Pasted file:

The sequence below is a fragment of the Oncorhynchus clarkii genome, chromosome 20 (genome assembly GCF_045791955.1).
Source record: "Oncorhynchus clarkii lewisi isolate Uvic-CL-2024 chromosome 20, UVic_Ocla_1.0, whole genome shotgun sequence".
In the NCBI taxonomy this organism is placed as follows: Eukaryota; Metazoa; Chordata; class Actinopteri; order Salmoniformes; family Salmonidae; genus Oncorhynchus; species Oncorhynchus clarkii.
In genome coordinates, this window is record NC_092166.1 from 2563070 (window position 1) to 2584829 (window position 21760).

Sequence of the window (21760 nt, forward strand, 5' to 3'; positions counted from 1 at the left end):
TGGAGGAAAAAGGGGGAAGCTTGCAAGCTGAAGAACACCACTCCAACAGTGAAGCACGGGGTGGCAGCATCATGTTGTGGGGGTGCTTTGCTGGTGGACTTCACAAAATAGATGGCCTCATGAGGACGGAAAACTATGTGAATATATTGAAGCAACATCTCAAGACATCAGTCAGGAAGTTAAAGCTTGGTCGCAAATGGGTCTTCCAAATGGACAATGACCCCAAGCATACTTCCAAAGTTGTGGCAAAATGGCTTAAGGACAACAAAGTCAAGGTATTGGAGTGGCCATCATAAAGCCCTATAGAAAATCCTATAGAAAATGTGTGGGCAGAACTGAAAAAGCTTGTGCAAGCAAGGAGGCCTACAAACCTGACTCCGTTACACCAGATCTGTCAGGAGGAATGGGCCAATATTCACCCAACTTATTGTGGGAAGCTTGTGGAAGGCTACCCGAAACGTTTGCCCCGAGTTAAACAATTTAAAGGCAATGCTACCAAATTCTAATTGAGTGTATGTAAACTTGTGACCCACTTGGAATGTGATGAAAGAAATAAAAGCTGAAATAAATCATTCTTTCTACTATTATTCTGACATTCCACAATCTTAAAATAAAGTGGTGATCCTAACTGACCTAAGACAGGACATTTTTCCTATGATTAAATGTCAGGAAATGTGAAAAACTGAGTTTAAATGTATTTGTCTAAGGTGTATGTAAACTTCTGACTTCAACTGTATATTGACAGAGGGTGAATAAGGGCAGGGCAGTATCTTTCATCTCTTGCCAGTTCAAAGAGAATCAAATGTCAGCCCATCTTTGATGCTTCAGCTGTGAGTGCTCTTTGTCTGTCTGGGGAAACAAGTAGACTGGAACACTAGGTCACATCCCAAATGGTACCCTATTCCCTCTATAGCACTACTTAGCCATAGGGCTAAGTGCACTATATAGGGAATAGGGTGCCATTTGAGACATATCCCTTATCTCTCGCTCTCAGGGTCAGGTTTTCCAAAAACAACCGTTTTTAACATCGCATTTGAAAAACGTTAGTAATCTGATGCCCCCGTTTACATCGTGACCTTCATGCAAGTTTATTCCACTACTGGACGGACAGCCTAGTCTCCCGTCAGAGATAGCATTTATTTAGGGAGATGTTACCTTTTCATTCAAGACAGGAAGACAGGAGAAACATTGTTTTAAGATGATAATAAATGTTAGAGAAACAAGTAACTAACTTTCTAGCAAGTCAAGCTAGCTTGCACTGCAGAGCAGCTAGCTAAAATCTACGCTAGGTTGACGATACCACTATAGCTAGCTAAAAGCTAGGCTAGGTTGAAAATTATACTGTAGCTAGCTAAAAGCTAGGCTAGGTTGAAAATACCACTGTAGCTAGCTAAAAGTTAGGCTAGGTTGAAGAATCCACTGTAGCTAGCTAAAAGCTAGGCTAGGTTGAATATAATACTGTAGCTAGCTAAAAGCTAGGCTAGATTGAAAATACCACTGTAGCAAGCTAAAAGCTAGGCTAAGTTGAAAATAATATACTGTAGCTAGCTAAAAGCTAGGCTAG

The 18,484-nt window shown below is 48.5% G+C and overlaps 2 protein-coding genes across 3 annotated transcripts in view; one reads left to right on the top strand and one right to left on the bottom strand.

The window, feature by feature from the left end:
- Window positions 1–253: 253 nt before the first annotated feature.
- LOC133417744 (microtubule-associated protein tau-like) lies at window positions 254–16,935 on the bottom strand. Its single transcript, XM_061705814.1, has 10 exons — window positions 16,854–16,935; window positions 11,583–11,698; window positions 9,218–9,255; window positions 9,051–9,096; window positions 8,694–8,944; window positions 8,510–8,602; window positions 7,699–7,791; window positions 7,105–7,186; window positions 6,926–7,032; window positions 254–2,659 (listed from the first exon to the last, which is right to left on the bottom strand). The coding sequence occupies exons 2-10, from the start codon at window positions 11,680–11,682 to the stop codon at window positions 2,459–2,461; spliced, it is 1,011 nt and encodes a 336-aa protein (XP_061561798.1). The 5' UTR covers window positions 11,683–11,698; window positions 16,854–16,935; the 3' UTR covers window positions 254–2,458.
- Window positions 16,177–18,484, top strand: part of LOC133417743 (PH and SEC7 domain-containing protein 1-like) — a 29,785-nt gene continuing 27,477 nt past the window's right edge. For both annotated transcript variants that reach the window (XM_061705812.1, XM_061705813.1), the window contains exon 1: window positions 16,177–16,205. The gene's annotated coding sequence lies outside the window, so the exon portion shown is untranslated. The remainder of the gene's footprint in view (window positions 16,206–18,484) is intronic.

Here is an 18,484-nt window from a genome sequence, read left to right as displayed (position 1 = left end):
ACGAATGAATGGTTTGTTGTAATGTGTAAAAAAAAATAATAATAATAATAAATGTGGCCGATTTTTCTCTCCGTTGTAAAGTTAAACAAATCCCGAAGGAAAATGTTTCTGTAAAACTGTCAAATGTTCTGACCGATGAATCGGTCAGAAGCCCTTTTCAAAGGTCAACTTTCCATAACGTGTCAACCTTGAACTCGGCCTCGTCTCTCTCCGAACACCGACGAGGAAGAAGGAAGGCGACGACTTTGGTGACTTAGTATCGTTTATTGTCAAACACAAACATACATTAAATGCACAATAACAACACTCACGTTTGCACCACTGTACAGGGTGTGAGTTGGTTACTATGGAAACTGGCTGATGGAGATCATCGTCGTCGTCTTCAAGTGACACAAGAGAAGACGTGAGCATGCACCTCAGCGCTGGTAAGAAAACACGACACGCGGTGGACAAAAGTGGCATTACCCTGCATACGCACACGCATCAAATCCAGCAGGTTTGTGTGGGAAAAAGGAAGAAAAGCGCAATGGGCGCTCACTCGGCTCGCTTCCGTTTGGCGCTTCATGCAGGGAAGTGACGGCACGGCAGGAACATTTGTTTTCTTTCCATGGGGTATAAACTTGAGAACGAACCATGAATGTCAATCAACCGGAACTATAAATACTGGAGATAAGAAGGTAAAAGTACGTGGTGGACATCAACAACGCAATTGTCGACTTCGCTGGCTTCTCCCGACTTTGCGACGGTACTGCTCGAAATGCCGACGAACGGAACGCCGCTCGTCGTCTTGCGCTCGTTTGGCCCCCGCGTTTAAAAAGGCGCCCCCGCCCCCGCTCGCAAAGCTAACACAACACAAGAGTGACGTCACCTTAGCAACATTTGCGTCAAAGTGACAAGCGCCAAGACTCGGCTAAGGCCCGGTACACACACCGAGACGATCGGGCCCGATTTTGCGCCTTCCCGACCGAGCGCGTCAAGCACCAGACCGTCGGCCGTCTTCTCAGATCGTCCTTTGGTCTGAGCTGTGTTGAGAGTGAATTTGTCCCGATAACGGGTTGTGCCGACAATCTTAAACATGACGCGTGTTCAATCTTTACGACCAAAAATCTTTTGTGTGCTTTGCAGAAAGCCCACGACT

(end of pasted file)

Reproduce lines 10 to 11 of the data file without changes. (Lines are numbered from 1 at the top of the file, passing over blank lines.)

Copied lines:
- LOC133417744 (microtubule-associated protein tau-like) lies at window positions 254–16,935 on the bottom strand. Its single transcript, XM_061705814.1, has 10 exons — window positions 16,854–16,935; window positions 11,583–11,698; window positions 9,218–9,255; window positions 9,051–9,096; window positions 8,694–8,944; window positions 8,510–8,602; window positions 7,699–7,791; window positions 7,105–7,186; window positions 6,926–7,032; window positions 254–2,659 (listed from the first exon to the last, which is right to left on the bottom strand). The coding sequence occupies exons 2-10, from the start codon at window positions 11,680–11,682 to the stop codon at window positions 2,459–2,461; spliced, it is 1,011 nt and encodes a 336-aa protein (XP_061561798.1). The 5' UTR covers window positions 11,683–11,698; window positions 16,854–16,935; the 3' UTR covers window positions 254–2,458.
- Window positions 16,177–18,484, top strand: part of LOC133417743 (PH and SEC7 domain-containing protein 1-like) — a 29,785-nt gene continuing 27,477 nt past the window's right edge. For both annotated transcript variants that reach the window (XM_061705812.1, XM_061705813.1), the window contains exon 1: window positions 16,177–16,205. The gene's annotated coding sequence lies outside the window, so the exon portion shown is untranslated. The remainder of the gene's footprint in view (window positions 16,206–18,484) is intronic.